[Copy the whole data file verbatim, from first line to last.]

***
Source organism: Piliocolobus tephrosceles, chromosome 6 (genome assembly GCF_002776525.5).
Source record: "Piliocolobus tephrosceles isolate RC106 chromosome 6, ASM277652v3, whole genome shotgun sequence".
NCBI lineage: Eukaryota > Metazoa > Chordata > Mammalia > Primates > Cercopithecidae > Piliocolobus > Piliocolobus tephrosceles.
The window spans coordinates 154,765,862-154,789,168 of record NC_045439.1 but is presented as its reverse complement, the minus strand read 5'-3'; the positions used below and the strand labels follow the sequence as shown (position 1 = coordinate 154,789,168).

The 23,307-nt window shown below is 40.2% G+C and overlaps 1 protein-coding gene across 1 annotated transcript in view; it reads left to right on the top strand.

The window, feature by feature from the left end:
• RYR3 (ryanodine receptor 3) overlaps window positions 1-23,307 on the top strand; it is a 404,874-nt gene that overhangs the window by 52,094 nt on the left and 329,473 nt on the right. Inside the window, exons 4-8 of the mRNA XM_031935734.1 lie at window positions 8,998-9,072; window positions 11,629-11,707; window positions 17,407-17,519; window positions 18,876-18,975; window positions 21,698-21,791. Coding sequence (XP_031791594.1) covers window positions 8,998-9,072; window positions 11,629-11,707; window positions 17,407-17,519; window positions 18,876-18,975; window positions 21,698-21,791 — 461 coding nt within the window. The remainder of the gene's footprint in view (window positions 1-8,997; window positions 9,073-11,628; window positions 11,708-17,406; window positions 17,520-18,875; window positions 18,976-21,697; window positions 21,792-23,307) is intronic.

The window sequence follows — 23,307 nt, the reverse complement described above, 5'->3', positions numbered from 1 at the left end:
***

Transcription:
Source organism: Piliocolobus tephrosceles, chromosome 6 (genome assembly GCF_002776525.5).
Source record: "Piliocolobus tephrosceles isolate RC106 chromosome 6, ASM277652v3, whole genome shotgun sequence".
NCBI lineage: Eukaryota > Metazoa > Chordata > Mammalia > Primates > Cercopithecidae > Piliocolobus > Piliocolobus tephrosceles.
The window spans coordinates 154,765,862-154,789,168 of record NC_045439.1 but is presented as its reverse complement, the minus strand read 5'-3'; the positions used below and the strand labels follow the sequence as shown (position 1 = coordinate 154,789,168).

The 23,307-nt window shown below is 40.2% G+C and overlaps 1 protein-coding gene across 1 annotated transcript in view; it reads left to right on the top strand.

The window, feature by feature from the left end:
• RYR3 (ryanodine receptor 3) overlaps window positions 1-23,307 on the top strand; it is a 404,874-nt gene that overhangs the window by 52,094 nt on the left and 329,473 nt on the right. Inside the window, exons 4-8 of the mRNA XM_031935734.1 lie at window positions 8,998-9,072; window positions 11,629-11,707; window positions 17,407-17,519; window positions 18,876-18,975; window positions 21,698-21,791. Coding sequence (XP_031791594.1) covers window positions 8,998-9,072; window positions 11,629-11,707; window positions 17,407-17,519; window positions 18,876-18,975; window positions 21,698-21,791 — 461 coding nt within the window. The remainder of the gene's footprint in view (window positions 1-8,997; window positions 9,073-11,628; window positions 11,708-17,406; window positions 17,520-18,875; window positions 18,976-21,697; window positions 21,792-23,307) is intronic.

The window sequence follows — 23,307 nt, the reverse complement described above, 5'->3', positions numbered from 1 at the left end: